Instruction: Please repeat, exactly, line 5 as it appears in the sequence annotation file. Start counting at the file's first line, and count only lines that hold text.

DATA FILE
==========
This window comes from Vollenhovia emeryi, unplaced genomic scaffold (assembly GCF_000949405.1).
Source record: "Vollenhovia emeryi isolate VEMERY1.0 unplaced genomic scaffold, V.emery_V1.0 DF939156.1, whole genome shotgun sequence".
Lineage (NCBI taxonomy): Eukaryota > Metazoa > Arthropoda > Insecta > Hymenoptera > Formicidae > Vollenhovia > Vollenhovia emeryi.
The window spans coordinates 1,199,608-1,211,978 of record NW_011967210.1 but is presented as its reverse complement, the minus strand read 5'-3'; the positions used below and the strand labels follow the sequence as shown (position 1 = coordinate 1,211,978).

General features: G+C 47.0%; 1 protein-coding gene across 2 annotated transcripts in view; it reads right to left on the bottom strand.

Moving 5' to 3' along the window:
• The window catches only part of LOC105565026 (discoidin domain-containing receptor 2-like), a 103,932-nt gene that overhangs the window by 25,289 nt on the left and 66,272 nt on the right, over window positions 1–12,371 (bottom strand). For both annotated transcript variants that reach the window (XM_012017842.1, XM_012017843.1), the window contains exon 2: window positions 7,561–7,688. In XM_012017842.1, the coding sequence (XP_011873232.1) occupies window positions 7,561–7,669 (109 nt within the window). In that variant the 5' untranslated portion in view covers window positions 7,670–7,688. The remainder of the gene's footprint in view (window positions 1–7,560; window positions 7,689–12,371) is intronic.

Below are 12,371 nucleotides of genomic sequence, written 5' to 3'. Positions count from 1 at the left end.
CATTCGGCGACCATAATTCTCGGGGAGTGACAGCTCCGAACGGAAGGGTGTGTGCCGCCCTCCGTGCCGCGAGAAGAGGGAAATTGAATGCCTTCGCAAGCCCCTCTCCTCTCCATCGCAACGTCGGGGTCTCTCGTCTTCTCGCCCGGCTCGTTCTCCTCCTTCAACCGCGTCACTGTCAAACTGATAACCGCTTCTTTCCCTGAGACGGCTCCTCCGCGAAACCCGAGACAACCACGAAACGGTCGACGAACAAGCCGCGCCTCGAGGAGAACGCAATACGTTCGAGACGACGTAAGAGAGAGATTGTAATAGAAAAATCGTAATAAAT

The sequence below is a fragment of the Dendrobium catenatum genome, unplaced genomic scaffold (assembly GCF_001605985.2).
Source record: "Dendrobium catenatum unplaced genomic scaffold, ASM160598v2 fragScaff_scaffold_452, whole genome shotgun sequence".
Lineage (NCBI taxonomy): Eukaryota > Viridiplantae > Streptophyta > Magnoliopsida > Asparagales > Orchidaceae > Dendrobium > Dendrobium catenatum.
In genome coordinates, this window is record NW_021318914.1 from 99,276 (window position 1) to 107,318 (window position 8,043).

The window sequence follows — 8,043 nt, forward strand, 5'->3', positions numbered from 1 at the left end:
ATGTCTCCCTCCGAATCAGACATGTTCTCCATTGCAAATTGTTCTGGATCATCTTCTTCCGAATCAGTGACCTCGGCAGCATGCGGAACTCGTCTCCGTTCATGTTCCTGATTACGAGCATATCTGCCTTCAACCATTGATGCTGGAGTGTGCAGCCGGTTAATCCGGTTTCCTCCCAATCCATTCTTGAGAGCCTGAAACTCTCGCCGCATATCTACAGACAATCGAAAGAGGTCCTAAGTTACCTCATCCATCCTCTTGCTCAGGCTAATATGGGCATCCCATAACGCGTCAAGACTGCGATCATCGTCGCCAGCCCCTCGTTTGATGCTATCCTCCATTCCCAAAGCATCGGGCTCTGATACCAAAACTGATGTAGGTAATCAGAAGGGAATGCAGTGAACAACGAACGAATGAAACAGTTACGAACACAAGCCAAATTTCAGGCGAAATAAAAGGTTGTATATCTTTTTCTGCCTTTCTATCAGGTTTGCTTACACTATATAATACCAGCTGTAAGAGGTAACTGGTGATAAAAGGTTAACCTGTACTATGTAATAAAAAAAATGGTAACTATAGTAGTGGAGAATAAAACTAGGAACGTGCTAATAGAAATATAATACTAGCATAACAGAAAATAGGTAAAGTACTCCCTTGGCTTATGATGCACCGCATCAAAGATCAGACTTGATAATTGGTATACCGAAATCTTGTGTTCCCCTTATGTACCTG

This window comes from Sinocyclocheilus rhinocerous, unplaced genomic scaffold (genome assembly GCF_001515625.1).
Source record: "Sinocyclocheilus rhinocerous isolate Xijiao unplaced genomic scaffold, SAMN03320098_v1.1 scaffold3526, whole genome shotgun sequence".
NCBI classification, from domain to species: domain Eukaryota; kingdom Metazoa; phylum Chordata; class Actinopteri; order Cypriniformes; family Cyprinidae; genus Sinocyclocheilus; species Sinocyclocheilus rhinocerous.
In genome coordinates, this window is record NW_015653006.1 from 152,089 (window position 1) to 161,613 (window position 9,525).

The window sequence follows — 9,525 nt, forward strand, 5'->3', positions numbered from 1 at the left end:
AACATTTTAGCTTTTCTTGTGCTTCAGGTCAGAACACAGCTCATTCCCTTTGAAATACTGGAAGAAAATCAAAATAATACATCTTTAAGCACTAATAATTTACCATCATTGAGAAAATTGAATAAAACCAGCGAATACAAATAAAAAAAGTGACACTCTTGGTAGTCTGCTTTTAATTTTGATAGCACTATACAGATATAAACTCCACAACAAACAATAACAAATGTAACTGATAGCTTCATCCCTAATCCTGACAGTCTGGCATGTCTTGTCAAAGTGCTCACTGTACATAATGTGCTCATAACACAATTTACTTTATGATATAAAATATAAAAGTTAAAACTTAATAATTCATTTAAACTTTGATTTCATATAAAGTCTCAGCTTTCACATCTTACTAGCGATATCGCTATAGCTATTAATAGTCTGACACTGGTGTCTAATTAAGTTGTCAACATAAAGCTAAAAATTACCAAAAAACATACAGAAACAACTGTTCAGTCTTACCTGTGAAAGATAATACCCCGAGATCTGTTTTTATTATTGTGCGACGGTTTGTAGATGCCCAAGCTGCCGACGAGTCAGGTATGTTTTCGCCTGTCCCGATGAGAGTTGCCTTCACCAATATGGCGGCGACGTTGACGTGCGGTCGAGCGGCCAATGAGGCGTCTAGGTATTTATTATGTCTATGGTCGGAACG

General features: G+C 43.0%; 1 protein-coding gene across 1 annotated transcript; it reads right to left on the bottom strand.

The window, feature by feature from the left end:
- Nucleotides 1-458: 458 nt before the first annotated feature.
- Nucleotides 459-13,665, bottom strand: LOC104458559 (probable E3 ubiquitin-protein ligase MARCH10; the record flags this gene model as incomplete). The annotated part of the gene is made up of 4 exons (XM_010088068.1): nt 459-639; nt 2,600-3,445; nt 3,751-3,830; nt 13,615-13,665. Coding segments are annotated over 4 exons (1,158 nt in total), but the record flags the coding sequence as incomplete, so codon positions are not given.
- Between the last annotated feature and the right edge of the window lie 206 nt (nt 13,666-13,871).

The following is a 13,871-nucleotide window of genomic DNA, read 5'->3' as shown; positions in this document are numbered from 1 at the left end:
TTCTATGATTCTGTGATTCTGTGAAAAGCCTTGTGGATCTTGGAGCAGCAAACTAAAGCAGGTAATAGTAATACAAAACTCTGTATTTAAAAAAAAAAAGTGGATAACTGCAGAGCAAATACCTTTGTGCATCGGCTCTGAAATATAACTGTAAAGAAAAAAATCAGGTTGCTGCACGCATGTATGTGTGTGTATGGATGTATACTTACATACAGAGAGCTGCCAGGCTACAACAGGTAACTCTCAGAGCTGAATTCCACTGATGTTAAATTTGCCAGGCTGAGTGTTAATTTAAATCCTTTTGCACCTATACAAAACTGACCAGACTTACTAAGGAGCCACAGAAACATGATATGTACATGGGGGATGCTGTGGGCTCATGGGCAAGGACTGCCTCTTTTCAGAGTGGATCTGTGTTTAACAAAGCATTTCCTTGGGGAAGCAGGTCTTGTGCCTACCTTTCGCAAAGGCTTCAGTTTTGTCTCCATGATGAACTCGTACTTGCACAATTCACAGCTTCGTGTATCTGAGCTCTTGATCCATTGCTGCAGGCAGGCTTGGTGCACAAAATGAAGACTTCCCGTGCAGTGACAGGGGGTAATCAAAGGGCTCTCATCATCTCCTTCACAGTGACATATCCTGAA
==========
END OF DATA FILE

General features: G+C 47.0%; 1 protein-coding gene across 2 annotated transcripts in view; it reads right to left on the bottom strand.